4) Implement Intervention 3rd data collection stage: collect monitoring data 5) Main data collection - Collect post-intervention data. Review the data collected have what you need? Analyse data 6) Report Write report and disseminate findings 7) USE Apply findings: amend intervention as necessary. Use in needs analysis stage (Step 1) of future interventions

www.roadsafetyevaluation.com

8 The Intervention-Evaluation Cycle

The Intervention-Evaluation Cycle

www.roadsafetyevaluation.com

Identify need, target group & likely best intervention (local data, strategy, MAST, previous evaluations)

Feed results and lessons learned into future projects

9 What is the Difference

What is the Difference

..

Between an Aim and an Objective? Between a Goal and an Aim?

www.roadsafetyevaluation.com

10 Definitions: a refresher

Definitions: a refresher

www.roadsafetyevaluation.com

Goal (Very broad): The overall reason behind the intervention e.g. To reduce road casualties Aim(s) (Specific): What and who the intervention will change e.g. To reduce the incidence of drink-driving amongst 17-25 year olds Objective(s) (Very specific): Specific outcome the intervention intends to achieve - e.g. To see an increase of 20% in the knowledge of 17-25 year olds about the legal penalties for drink-driving, by September 2011 To reduce mean scores in a self-report survey of drink- driving behaviour completed by 17-25 year olds, by November 2011 (SMART)

11 Example: Older drivers project

Example: Older drivers project

Aims: To increase self awareness of older drivers To improve driving skills of drivers over the age of 55

www.roadsafetyevaluation.com

12 Older drivers project

Older drivers project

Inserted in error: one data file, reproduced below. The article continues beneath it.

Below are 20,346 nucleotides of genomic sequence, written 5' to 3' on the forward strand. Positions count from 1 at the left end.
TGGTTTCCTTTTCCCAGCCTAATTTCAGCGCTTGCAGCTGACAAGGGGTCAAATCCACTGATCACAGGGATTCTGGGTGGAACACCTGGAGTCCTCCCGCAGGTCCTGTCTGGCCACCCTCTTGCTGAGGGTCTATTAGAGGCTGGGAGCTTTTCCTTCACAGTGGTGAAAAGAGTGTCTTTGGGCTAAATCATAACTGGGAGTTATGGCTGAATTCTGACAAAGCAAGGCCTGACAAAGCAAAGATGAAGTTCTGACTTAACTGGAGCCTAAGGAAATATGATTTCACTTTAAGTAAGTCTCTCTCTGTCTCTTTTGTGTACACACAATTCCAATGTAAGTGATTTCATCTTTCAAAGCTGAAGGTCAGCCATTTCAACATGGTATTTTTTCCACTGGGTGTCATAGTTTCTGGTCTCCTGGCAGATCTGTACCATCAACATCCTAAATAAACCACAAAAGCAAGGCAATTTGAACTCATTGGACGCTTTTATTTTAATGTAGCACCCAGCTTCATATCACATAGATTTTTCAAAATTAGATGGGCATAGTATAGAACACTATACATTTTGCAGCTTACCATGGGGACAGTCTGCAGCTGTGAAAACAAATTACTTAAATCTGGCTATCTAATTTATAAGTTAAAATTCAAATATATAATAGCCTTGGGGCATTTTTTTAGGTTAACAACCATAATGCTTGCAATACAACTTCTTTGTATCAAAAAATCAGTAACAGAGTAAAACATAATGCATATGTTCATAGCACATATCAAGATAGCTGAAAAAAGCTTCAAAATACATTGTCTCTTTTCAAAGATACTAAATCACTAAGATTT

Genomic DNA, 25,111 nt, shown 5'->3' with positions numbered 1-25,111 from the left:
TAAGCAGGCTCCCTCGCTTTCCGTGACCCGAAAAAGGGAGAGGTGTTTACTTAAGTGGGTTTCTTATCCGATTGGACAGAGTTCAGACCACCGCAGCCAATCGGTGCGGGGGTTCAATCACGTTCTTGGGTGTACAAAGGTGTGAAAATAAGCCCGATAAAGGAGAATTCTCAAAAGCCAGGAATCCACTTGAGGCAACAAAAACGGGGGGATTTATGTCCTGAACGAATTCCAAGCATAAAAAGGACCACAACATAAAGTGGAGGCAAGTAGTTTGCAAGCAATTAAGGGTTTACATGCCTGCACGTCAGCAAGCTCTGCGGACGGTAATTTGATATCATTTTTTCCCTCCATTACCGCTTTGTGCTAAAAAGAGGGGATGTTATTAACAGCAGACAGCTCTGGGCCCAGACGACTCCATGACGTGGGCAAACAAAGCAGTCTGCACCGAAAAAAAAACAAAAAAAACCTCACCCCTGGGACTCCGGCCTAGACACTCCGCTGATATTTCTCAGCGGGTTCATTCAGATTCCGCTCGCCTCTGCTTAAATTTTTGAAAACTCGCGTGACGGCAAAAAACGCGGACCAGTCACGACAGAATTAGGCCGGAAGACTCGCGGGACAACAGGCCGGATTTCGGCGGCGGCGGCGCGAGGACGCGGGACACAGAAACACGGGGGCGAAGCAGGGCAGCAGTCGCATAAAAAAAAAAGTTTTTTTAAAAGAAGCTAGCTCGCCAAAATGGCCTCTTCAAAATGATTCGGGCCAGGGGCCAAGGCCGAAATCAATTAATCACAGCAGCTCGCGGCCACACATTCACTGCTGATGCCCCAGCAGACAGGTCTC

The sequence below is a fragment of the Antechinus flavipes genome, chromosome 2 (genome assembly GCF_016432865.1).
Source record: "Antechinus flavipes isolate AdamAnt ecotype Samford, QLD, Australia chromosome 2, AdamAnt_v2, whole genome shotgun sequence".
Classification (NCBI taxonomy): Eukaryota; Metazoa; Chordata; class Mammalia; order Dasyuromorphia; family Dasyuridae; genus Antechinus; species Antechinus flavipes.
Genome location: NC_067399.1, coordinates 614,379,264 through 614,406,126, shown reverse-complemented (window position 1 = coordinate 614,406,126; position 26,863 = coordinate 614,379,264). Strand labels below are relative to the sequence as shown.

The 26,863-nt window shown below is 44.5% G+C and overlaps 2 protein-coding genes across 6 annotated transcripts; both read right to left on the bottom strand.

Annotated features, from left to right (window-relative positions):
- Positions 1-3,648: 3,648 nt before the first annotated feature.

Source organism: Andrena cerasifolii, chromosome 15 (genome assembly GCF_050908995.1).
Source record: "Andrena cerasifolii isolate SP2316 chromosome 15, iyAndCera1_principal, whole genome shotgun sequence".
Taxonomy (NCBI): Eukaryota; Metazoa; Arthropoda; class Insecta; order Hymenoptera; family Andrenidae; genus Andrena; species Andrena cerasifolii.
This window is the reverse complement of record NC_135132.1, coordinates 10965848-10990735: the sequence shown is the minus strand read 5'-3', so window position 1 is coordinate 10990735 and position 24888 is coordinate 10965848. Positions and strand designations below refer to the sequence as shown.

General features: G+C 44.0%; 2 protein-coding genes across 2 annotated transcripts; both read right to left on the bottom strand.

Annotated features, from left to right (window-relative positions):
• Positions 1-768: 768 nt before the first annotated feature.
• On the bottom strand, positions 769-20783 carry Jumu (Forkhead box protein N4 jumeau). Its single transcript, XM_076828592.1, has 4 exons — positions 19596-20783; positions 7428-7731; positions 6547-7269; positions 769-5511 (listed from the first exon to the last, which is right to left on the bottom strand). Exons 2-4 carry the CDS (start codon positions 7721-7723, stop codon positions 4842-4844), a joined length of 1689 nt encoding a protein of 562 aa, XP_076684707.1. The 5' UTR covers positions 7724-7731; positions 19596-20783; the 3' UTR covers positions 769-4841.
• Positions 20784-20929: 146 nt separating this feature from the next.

Objectives (By March 2012): To increase older drivers knowledge of the effects of medication on driving ability To improve older drivers journey planning To increase self identification of new aspects of their driving which could be improved To increase older drivers skills scores in a repeat test drive

www.roadsafetyevaluation.com

13 Logic model Components

Logic model Components

Inputs Outputs Outcomes Assumptions External factors Aims and objectives

www.roadsafetyevaluation.com

14 EXAMPLE LOGIC MODEL

EXAMPLE LOGIC MODEL

SKILLS PUT INTO PRACTICE DRIVERS SELF IDENTIFY NEW AREAS FOR IMPROVEMENT

INPUTS

OUTPUTS

S.T.OUTCOMES

INTERMED.

LONG

NUMBER OF EVENTS HELD NUMBER OF OLDER DRIVERS ATTENDING TEST DRIVES

INCREASE KNOWLEDGE ABOUT EFFECTS OF MEDICATION INCREASE JOURNEY PLANNING SKILLS

OLDER DRIVERS CONTINUE TO REVIEW AND REFLECT ON THE AREAS FOR IMPROVEMENT IMPROVED SKILLS OBSERVED

ASSUMPTIONS: Drivers accept the ADI assessments of their skills. Drivers identify themselves as an older driver and see a need to attend the sessions/assessments. That the sessions and assessments will have a positive influence, i.e. Not make drivers unduly cautious or over-confident. EXTERNAL FACTORS: Adverse weather, local news stories involving older drivers, increased insurance premiums, family members, poor health.

STAFF MONEY ADIS RESEARCH VENUE FOOD/DRINK

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15 Evaluation Designs